“Touch One Touch All”

-Declares PYJ; As Liberian Warlords Warn Citizens And World-At-Large About Toying With Establishment Of War Crime Court

One of Liberia’s former renowned and most feared warlords during the 14-year senseless civil war which witnessed ruthless carnage and reckless mayhem, Field Marshall Prince Y. Johnson (PYJ) has sounded a stern warning that those who are threatening Liberian civil war generals with the establishment of a war crimes court in the country or elsewhere to be cognizant that any attempt to touch one of them is tantamount to touching all of them.

Mr. Prince Y. Johnson, who is now Senator of NIimba County, was responding to all his detractors including the agents and advocates of the establishment of a war crimes court who continue to lash out against his persistent and consistent outburst about the war crime court scare. According to him, he is not the only warlord in the country.

He said, he has been playing such role because he has been appointed by the others (Liberian warlords) to be their spokesman regarding issues bordered on the war crime court saga and their indictment.

In his sermon delivered on Sunday, September 1, 2019 at his established church in Monrovia, Senator Johnson also an Evangelist of the Gospel of Jesus Christ, explained that all the former faction leaders excluding the jailed for 50-year warlord Charles Ghankay Taylor of the National Patriotic Front of Liberia (NPFL), met at his (PYJ’s) house although he did not say when, and drafted a joint-resolution spelling out that if anyone or force touches one of them it means that it is all of them that person or establishment has touched.

Sen. Johnson noted that present at the meeting were all faction leaders beginning with Grand Gedeh County’s Representative George S. Boley of LPC; former Foreign Minister Thomas Yaya Nimely of MODEL; Sekou Damateh Conneh of LURD, Alhaji V. G. Kromah of ULIMO-K including himself, Nimba County’s Senator Prince Y. Johnson of the INPFL

He added that during the meeting and drafting of the joint-resolution, he (PYJ) was picked as spokesman of the group and Nimely as the secretary-general.

It can be recalled that the country’s civil war began in 1989, when Charles Taylor returned to Liberia from neighboring Ivory Coast. He brought with him a force of 100 rebels – the National Patriotic Front of Liberia – seeking to oust the repressive regime of the then-president, Samuel Doe.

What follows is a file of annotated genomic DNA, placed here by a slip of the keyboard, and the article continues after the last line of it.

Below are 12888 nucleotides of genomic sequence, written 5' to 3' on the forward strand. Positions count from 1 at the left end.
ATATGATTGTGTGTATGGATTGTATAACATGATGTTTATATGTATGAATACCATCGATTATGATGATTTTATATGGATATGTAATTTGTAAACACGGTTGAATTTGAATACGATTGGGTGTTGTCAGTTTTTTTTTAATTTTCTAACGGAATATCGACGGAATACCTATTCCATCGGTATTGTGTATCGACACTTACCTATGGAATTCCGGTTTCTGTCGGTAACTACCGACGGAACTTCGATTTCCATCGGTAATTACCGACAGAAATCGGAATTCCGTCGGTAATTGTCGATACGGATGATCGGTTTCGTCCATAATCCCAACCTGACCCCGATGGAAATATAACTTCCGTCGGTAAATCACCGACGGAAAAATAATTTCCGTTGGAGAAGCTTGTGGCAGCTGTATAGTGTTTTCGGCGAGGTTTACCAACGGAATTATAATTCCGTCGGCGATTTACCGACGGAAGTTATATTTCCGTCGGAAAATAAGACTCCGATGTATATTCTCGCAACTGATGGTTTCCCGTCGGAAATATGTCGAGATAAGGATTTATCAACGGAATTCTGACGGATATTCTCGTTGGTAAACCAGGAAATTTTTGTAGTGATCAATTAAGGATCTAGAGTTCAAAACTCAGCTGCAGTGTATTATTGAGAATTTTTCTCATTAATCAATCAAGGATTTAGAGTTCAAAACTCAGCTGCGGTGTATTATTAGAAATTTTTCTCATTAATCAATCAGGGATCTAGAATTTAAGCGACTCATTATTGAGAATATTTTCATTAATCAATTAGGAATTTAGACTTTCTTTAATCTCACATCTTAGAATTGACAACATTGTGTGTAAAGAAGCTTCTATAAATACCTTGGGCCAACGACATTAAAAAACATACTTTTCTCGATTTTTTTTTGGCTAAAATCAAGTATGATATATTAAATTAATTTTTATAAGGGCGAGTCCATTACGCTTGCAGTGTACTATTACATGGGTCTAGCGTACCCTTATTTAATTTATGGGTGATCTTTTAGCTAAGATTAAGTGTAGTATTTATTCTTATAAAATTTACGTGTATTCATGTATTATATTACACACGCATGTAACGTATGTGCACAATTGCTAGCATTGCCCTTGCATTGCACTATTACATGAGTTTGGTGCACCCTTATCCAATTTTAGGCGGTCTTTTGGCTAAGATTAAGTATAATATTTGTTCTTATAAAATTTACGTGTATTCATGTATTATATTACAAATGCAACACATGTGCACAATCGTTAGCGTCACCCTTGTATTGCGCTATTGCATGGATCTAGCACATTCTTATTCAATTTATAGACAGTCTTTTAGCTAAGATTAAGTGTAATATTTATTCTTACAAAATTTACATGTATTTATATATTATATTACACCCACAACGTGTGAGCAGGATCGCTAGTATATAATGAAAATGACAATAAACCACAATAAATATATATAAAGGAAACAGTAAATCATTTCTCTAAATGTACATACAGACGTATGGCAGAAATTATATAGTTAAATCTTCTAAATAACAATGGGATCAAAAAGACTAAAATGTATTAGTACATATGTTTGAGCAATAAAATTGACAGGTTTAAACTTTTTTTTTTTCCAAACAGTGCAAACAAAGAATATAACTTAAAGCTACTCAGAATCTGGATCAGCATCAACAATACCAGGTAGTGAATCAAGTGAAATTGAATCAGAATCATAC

A rival warlord, Prince Yormie Johnson, seized, tortured and executed Doe in front of video cameras in September 1990. But the demise of Doe’s corrupt, abusive regime failed to bring about stable democratic government. Johnson and Mr. Taylor turned on each other, plunging Liberia into seven years of civil war.

The West African peacekeeping force, ECOMOG, eventually stepped in. Mr. Johnson accepted asylum in Nigeria, and Mr Taylor finally found himself in a position to hold elections in July 1997, despite his failure to secure the entire country.

Over the last 14 years of on-again, off-again fighting, around 200,000 Liberians have died. Another 1.5 million have been forced to flee their homes.

A West African peacekeeping force – expected eventually to total between 3,000 and 5,000 troops – is the vanguard. Nigeria deployed an advance force of about 200 troops on August 4 to secure Monrovia’s airport and set up a base of operations.

The UN Security Council approved a multinational force on August 1, with plans for UN peacekeepers to take over in few months.

That rebel forces backed by neighboring countries fought to oust Liberia’s warlord-turned-president, Charles Taylor.

Two main rebel groups succeeded in pinning Mr. Taylor’s government into a final stronghold: the capital, Monrovia. At least 1,000 civilians have died in the past two months of intense fighting.

His contributions to rebels in Sierra Leone fuelled a bitter civil war in that country. His main ally, the Revolutionary United Front, has been accused of widespread torture and sexual assault. In June, a UN-backed court indicted Mr Taylor for crimes against humanity during the civil war in Sierra Leone.

Guinea and Ivory Coast have similar complaints. All three countries have repaid the favor by supporting rebels inside Liberia.

Two rebel groups from different tribal backgrounds now control most of Liberia.

The Liberians United for Reconciliation and Democracy (LURD) grew out of Mr. Taylor’s old foes from the 1990-1996 civil wars. Sheltered by Guinea and Sierra Leone, LURD launched its attack on Monrovia after taking the northern third of the country.

The Movement for Democracy in Liberia (MODEL), supported by Ivory Coast, emerged earlier this year and took the southern third of the country.  TNR

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